I’m still working my way through all the reviews of the new iPhones this week, but my favorite so far is Matthew Panzarino’s for TechCrunch. It’s a good complement to mine, too — he goes way deeper on the camera improvements and Live Photos than I did, and he was primarily using the Plus, not the regular 6S.
At the start, Panzarino writes:
By the way, given that the vast majority of folks will restore
their phones from an iCloud backup, I ditched the whole “let’s
pretend this is a new iPhone” testing methodology. I think it’s
silly to test phones in a vacuum. So I loaded up my iCloud backup
with all of my normal apps — nothing too crazy, not a lot of beta
software, just a healthy mix of productivity, games, sports apps
and the tools I need to run TechCrunch like Slack, Convo,
Notefile, email accounts and messaging clients.
By “cloning” my current iPhone, I’m able to see how they both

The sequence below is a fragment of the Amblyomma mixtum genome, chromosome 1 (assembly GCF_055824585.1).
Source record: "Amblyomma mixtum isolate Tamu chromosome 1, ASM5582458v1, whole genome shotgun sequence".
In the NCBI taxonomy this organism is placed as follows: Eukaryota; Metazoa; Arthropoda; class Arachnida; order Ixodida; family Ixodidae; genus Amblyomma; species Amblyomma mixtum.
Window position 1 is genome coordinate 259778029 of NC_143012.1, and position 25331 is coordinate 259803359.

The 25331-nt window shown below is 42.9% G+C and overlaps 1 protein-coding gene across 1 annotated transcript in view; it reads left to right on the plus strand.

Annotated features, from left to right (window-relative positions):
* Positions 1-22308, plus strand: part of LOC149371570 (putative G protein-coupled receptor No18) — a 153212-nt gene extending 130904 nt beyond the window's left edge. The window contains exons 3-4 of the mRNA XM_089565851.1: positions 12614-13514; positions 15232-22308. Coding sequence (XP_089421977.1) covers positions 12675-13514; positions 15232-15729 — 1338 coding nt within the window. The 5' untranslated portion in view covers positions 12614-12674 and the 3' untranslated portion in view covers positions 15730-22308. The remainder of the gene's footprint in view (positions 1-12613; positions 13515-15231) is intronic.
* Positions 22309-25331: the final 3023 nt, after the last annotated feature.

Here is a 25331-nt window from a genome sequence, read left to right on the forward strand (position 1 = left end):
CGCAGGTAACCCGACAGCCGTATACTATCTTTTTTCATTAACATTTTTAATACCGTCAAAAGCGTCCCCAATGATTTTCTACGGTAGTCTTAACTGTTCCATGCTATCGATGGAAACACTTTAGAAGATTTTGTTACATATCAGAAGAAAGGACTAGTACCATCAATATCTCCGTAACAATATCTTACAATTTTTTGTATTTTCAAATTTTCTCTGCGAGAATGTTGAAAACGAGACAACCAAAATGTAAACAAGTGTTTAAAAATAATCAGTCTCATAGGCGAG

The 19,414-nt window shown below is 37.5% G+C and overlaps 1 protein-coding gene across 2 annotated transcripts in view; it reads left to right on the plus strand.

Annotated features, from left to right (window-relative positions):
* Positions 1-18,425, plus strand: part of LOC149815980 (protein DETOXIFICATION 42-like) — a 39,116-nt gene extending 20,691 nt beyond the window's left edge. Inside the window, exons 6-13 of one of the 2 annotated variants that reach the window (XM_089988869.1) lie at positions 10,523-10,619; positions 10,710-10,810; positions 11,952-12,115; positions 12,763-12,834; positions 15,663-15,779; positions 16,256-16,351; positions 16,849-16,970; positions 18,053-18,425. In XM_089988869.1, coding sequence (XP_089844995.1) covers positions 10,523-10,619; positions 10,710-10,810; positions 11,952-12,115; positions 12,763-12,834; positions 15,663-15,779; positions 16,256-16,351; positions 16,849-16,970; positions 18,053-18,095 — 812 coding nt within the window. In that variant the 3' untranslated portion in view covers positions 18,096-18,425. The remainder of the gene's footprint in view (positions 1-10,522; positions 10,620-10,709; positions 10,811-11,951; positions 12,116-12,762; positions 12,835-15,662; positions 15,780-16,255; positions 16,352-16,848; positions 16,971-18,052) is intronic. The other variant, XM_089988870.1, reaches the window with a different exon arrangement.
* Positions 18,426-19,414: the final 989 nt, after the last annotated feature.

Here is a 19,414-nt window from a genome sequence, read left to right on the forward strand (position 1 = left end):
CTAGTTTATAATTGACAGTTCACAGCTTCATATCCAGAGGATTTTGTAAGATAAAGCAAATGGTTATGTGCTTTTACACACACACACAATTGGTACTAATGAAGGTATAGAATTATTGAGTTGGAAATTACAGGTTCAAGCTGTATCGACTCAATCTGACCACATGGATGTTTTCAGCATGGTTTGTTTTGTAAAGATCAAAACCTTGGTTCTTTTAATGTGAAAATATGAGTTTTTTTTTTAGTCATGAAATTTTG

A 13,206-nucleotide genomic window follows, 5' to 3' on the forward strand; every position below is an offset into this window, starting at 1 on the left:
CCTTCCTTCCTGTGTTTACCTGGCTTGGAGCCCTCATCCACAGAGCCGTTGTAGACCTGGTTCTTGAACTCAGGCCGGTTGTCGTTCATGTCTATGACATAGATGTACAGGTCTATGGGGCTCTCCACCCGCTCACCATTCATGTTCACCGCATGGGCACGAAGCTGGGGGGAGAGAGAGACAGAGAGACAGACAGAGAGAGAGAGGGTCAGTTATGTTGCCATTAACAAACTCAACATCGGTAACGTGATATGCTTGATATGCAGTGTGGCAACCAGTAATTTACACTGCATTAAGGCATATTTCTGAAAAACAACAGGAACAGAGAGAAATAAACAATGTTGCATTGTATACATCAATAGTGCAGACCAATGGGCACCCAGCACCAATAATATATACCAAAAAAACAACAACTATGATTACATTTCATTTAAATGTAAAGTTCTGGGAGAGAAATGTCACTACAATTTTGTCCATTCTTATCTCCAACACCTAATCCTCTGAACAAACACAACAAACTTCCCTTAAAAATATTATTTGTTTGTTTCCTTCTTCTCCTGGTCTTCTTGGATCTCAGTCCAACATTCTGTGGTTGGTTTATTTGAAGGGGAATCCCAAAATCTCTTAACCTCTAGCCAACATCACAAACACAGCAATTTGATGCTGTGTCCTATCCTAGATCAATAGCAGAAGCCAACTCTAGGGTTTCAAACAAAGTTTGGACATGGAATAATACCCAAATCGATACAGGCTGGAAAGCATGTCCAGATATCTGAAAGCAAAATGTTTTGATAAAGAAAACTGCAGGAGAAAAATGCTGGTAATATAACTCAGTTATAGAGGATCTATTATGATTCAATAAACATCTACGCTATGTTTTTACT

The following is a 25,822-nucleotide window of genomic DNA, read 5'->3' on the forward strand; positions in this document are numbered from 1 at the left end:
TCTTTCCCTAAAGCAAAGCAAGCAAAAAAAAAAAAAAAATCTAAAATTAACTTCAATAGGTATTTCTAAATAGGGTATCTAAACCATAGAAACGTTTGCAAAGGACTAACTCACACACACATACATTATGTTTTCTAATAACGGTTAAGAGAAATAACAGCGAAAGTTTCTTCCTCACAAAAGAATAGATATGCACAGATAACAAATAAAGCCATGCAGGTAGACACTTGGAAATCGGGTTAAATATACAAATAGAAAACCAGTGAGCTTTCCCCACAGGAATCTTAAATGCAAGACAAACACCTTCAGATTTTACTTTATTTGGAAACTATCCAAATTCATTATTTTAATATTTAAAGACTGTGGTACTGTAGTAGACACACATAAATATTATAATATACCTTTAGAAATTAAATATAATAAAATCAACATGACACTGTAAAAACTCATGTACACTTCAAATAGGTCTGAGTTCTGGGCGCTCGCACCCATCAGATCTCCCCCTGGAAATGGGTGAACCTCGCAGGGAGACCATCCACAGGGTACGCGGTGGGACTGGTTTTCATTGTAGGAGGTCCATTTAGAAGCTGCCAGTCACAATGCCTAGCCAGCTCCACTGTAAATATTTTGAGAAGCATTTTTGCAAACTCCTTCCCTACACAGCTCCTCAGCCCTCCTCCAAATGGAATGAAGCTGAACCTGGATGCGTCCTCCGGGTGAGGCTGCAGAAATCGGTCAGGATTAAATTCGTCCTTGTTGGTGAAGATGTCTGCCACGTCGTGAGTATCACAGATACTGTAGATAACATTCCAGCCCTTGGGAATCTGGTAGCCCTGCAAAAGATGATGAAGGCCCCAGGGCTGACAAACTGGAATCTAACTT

perform on an equal real-world footing, not as lab test
dummies. It’s not the only method, but it’s the only one that
makes sense to me.
I’ve been doing this for years. I treat my review units like I would if they were my own new iPhone, and with my new iPhones, I always restore them from a backup of my previous iPhone. Otherwise it’s too big a hassle restoring everything I need to feel at home — and in my experience, there’s no downside.
Starting with the 5S/5C two years ago, though, Apple has provided reviewers with two new phones. Last year and this year we got one in each size. What I’ve done with these is pick one to use thoroughly, as my “real” everyday iPhone. The other — the 5C in 2013, and the Plus models last year and this year — I do set up as a “new phone”, just so I can see what the defaults are like.
Anyway, for all of you expecting new iPhones to arrive tomorrow, I wouldn’t hesitate to set them as clones of your old iPhone.
★ Thursday, 24 September 2015